Let me start directly by asking, do we really need Python to read large text files? Wouldn't our normal word processor or text editor suffice for that? When I mention large here, I mean extremely large files!
Well, let's see some evidence on whether we would need Python for reading such files or not.
Obtaining the File
In order to carry out our experiment, we need an extremely large text file. In this tutorial, we will be obtaining this file from the UCSC Genome Bioinformatics downloads website. The file we will be using in particular is the
hg38.fa.gz file, which as described here, is:
"Soft-masked" assembly sequence in one file. Repeats from RepeatMasker and Tandem Repeats Finder (with period of 12 or less) are shown in lower case; non-repeating sequence is shown in upper case.
I don't want you to worry if you didn't understand the above statement, as it is related to Genetics terminology. What matters in this tutorial is the concept of reading extremely large text files using Python.
After you unzip the file, you will get a file called
hg38.fa. Rename it to
hg38.txt to obtain a text file.
Opening the File the Traditional Way
What I mean here by the traditional way is using our word processor or text editor to open the file. Let's see what happens when we try to do that.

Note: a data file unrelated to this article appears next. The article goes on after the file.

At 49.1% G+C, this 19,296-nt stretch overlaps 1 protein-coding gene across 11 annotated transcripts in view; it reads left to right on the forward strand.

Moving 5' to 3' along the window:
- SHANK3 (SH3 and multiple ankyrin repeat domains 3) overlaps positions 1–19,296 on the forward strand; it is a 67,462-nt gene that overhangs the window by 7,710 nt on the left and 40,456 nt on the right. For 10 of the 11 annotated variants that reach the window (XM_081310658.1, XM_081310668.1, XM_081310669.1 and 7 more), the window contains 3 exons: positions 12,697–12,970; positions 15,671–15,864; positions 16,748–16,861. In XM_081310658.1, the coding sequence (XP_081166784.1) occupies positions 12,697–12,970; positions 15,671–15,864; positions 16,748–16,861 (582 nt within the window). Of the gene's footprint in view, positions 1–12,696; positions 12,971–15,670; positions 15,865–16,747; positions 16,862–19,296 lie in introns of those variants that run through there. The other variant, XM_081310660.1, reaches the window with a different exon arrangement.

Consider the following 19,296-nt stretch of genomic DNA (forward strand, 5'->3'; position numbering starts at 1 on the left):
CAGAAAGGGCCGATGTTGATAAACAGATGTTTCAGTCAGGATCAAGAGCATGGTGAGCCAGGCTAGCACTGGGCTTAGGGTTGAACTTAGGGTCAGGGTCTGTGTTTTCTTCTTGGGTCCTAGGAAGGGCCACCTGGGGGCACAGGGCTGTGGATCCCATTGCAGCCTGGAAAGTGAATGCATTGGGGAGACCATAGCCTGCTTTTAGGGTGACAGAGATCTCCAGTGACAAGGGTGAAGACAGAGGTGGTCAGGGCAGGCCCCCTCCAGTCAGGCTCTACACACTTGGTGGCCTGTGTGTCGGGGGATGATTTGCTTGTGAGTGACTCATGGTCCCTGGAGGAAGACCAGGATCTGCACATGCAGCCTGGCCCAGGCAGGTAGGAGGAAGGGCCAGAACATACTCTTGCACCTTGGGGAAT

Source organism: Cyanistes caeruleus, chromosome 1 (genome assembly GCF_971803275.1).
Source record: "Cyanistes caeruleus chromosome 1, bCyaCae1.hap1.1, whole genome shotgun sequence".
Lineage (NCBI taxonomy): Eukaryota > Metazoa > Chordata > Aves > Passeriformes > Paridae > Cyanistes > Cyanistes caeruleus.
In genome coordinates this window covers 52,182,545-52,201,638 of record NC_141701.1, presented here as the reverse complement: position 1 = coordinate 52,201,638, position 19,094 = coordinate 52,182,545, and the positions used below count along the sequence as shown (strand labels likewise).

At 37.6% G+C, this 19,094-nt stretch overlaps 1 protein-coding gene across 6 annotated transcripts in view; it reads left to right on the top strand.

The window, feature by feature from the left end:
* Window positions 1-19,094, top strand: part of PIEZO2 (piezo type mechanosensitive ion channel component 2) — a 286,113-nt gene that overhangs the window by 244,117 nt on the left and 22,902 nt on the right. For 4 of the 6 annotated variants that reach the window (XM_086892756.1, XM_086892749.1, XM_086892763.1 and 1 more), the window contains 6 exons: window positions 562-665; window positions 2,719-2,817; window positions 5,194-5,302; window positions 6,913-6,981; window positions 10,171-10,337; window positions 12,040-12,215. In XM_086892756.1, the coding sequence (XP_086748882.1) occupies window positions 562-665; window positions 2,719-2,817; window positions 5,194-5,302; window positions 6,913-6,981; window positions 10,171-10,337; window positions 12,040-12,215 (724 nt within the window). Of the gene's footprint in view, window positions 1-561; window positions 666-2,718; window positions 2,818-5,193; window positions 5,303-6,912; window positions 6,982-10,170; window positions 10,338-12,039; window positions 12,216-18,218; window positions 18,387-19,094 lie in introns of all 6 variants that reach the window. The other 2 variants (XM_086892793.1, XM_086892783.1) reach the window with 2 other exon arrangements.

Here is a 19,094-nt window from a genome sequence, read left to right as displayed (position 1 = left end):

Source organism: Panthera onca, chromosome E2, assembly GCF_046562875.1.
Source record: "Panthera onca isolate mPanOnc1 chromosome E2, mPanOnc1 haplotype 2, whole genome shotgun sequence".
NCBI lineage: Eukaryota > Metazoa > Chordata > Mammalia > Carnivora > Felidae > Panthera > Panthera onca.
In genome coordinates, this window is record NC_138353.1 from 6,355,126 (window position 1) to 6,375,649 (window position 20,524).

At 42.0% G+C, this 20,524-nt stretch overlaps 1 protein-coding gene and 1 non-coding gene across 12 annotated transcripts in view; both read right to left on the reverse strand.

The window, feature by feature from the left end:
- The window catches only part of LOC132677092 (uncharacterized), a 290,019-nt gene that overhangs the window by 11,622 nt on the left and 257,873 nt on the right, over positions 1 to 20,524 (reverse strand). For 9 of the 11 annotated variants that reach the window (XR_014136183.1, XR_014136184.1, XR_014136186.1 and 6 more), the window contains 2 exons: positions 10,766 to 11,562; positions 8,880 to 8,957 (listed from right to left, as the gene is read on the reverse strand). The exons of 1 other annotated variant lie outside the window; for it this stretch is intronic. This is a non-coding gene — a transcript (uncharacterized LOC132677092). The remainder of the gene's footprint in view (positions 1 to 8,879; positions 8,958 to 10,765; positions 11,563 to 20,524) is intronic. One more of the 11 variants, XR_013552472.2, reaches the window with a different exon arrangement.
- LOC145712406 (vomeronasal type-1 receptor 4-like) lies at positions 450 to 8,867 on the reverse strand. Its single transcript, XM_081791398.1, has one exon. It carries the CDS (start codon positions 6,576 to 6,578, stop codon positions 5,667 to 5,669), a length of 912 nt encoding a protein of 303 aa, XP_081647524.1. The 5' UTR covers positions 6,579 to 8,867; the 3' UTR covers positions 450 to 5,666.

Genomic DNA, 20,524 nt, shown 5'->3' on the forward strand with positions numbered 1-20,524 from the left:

I first tried using Microsoft Word to open the file, and got the following message:
Although opening the file didn't also work using WordPad and Notepad on a Windows based machine, it did open using TextEdit on a Mac OS X machine.
But you get the point, and having some guaranteed way to open such extremely large files would be a nice idea. In this quick tip, we will see how to do that using Python.
Reading the Text File Using Python
In this section, we are going to see how we can read our large file using Python. Let's say we wanted to read the first 500 lines from our large text file. We can simply do the following:
input_file = open('hg38.txt','r') output_file = open('output.txt','w') for lines in range(500): line = input_file.readline() output_file.write(line)
Notice that we read 500 lines from
hg38.txt, line by line, and wrote those lines to a new text file
output.txt, which should look as shown in this file.
But say that we wanted to directly navigate through the text file without extracting it line by line and sending that to another text file, especially since this way seems more flexible.
Navigating Through Large Text Files
Although the above step allowed us to read large text files by extracting lines from that large file and sending those lines to another text file, directly navigating through the large file without the need to extract it line by line would be a preferable idea.
We can simply do that using Python to read the text file through the terminal screen as follows (navigating through the file 50 lines at a time):
input_file = open('hg38.txt','r') while(1): for lines in range(50): print input_file.readline() user_input = raw_input('Type STOP to quit, otherwise press the Enter/Return key ') if user_input == 'STOP': break
As you can see from this script, you can now read and navigate through the large text file immediately using your terminal. Whenever you want to quit, you just need to type
STOP (case sensitive) in your terminal.
I'm sure that you will notice how smooth Python makes it to navigate through such an extremely large text file without having any issues. Python is again proving itself to be a language striving to make our lives easier!
Subscribe below and we’ll send you a weekly email summary of all new Code tutorials. Never miss out on learning about the next big thing.Update me weekly